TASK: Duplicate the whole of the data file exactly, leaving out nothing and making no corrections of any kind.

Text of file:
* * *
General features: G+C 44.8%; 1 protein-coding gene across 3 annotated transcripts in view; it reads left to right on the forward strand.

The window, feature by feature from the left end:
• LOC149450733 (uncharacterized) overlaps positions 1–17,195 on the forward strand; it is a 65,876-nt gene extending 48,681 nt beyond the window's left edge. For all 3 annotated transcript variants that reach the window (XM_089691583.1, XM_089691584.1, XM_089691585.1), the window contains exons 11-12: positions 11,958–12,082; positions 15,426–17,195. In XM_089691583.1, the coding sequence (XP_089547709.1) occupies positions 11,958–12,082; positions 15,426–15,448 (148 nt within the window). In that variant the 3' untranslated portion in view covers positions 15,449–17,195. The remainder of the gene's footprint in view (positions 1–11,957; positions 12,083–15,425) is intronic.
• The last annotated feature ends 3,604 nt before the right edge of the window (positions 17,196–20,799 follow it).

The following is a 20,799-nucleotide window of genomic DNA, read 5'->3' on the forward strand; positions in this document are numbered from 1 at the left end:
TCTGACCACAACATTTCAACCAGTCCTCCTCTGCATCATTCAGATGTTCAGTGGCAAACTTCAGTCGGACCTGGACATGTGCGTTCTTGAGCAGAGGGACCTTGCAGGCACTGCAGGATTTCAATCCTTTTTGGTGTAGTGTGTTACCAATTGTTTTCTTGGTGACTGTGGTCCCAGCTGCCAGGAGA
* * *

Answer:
General features: G+C 44.8%; 1 protein-coding gene across 3 annotated transcripts in view; it reads left to right on the forward strand.

The window, feature by feature from the left end:
• LOC149450733 (uncharacterized) overlaps positions 1–17,195 on the forward strand; it is a 65,876-nt gene extending 48,681 nt beyond the window's left edge. For all 3 annotated transcript variants that reach the window (XM_089691583.1, XM_089691584.1, XM_089691585.1), the window contains exons 11-12: positions 11,958–12,082; positions 15,426–17,195. In XM_089691583.1, the coding sequence (XP_089547709.1) occupies positions 11,958–12,082; positions 15,426–15,448 (148 nt within the window). In that variant the 3' untranslated portion in view covers positions 15,449–17,195. The remainder of the gene's footprint in view (positions 1–11,957; positions 12,083–15,425) is intronic.
• The last annotated feature ends 3,604 nt before the right edge of the window (positions 17,196–20,799 follow it).

The following is a 20,799-nucleotide window of genomic DNA, read 5'->3' on the forward strand; positions in this document are numbered from 1 at the left end:
TCTGACCACAACATTTCAACCAGTCCTCCTCTGCATCATTCAGATGTTCAGTGGCAAACTTCAGTCGGACCTGGACATGTGCGTTCTTGAGCAGAGGGACCTTGCAGGCACTGCAGGATTTCAATCCTTTTTGGTGTAGTGTGTTACCAATTGTTTTCTTGGTGACTGTGGTCCCAGCTGCCAGGAGA